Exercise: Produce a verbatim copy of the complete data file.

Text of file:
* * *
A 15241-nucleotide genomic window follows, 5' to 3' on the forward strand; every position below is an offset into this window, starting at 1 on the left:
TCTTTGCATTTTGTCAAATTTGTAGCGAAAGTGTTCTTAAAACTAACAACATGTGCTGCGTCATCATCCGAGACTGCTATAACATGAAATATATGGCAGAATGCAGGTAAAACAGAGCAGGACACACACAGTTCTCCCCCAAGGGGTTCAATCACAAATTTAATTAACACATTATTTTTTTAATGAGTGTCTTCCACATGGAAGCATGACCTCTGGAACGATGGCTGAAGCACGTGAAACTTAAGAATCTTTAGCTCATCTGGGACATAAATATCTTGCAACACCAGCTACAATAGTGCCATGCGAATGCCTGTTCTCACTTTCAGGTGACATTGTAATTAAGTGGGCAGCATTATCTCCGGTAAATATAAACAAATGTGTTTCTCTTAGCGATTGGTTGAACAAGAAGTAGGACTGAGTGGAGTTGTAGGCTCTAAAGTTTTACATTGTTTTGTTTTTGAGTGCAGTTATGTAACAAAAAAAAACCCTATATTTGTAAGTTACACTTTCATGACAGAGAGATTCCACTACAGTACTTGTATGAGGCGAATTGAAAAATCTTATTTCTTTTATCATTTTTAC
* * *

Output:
A 15241-nucleotide genomic window follows, 5' to 3' on the forward strand; every position below is an offset into this window, starting at 1 on the left:
TCTTTGCATTTTGTCAAATTTGTAGCGAAAGTGTTCTTAAAACTAACAACATGTGCTGCGTCATCATCCGAGACTGCTATAACATGAAATATATGGCAGAATGCAGGTAAAACAGAGCAGGACACACACAGTTCTCCCCCAAGGGGTTCAATCACAAATTTAATTAACACATTATTTTTTTAATGAGTGTCTTCCACATGGAAGCATGACCTCTGGAACGATGGCTGAAGCACGTGAAACTTAAGAATCTTTAGCTCATCTGGGACATAAATATCTTGCAACACCAGCTACAATAGTGCCATGCGAATGCCTGTTCTCACTTTCAGGTGACATTGTAATTAAGTGGGCAGCATTATCTCCGGTAAATATAAACAAATGTGTTTCTCTTAGCGATTGGTTGAACAAGAAGTAGGACTGAGTGGAGTTGTAGGCTCTAAAGTTTTACATTGTTTTGTTTTTGAGTGCAGTTATGTAACAAAAAAAAACCCTATATTTGTAAGTTACACTTTCATGACAGAGAGATTCCACTACAGTACTTGTATGAGGCGAATTGAAAAATCTTATTTCTTTTATCATTTTTAC